How an Army Prints Maps

Geographic survey and cartography is about more than just printing maps but despite the plethora of electronic displays available, they still need to be printed
Maps

The British Army (Royal Engineers) maintain an extensive GEOINT and survey capability centred on the fine folks at 42 Engineer Regiment (Geographic). 41 Regiment is a hybrid Regular and Reserve unit based at RAF Wyton in Cambridgeshire. There is much more to geographic intelligence than just printing maps but this is short post about just that.

There will always be a need for printed maps, until that time electronic paper has unlimited battery life and can be folded multiple times, can be annotated with a weighs next to nothing.

The equipment below came from a project called the Future Deployable Geospatial Intelligence (FDG) Project, itself part of an older and wider programme called PICASSO that included Lockheed Martin UK, KNK, Marshall Specialist Vehicles, Polaris Consulting, Safety Assurance Services and SciSYS.

Future Deployable GEOINT 2

FDG provided a data centric, geospatial intelligence (GEOINT) management, discovery, dissemination and exploitation capability that addressed the deployable requirements of the Intelligence Collection Group (ICG), including the provision of mobile and manoeuvrable working environments at the tactical level.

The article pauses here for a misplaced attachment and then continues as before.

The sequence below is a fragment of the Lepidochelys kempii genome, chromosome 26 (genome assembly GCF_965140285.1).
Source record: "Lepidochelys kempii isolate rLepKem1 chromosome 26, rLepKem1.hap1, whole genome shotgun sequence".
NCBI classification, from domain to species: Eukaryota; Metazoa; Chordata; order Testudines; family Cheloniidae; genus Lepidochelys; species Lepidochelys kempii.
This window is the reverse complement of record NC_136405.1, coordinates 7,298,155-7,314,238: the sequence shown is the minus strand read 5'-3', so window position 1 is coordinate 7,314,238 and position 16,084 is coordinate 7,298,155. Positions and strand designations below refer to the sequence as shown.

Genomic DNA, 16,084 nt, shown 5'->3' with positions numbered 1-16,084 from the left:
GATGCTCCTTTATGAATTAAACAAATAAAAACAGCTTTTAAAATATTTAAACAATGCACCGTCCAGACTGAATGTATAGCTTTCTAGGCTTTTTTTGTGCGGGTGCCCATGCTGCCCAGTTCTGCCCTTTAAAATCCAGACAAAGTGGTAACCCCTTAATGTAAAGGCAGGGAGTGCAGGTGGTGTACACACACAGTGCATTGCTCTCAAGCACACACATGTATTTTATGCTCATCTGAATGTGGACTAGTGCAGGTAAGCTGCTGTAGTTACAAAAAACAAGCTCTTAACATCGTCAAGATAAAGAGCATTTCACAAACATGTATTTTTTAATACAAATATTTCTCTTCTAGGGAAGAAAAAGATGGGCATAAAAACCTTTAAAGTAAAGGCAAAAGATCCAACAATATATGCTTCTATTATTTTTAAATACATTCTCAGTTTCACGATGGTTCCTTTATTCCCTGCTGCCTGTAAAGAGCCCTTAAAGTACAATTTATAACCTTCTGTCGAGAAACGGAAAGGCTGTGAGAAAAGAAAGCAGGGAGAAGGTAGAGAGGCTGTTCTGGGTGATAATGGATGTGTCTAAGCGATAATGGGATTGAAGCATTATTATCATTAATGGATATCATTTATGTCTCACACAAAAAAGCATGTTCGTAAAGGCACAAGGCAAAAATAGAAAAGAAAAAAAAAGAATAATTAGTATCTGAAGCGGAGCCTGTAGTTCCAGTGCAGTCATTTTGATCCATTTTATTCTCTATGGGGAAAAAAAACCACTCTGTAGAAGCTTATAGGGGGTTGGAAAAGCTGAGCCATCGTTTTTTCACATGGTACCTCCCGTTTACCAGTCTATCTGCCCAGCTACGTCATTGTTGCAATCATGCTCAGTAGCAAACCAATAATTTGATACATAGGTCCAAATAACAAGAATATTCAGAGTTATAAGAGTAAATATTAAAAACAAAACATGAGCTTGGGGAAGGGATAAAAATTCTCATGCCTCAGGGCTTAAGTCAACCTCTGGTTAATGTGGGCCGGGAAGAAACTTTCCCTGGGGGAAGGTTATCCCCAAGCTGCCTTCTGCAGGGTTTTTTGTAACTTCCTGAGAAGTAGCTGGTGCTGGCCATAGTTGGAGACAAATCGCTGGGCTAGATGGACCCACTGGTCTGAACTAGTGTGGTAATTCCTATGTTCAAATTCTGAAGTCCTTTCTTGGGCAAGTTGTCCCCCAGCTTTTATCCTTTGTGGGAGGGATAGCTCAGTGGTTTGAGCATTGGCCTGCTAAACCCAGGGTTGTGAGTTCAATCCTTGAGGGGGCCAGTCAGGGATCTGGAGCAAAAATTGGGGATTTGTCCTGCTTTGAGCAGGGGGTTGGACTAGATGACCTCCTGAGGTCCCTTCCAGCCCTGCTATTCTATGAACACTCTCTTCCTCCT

FDG essentially consolidated a number of UOR’s such as the DATAMAN servers introduced during Op HERRICK and improved capabilities across the board. It allowed subject matter experts to maintain over 350 individual geo referenced layers such as CIED, medical, imagery, patrol tracks and route characteristics. Dataman was based on ESRI software that used Dell servers housed in ruggedised cases, weighing approximately 300kg. DataMan light reduced the weight by using Helix GIS Servers based on Getac X500 rugged laptops. The front end used a web based tool called GeoViewer that looks like the now very familiar Google maps. Layers can be switched on and off and are available based on the users profile. Where communications networks are constrained or intermittent cached data can be used and a contract award to iOra enhanced this important aspect.

FDG achieved FOC in 2013 and has been in use since.

The project delivered two deployable systems for generating and dissemninating maps. The Tactical Information and Geospatial Analysis System (TIGAS) included 11 Mowag Duro II 6×6 vehicles that provide a two-person tactical exploitation environment, Forward Map Distribution Point (FMDP) and three 20ft ISO container size shelters used to house two-person tactical map distribution points (TMDP).

Future Deployable GEOINT 1

A follow on contract provisioned additional shelters.

Images below are of the Tactical Map Dissemination Point.

Tactical Map Dissemination Point 5

And inside

There is also a light role capability, mostly Land Rover based.

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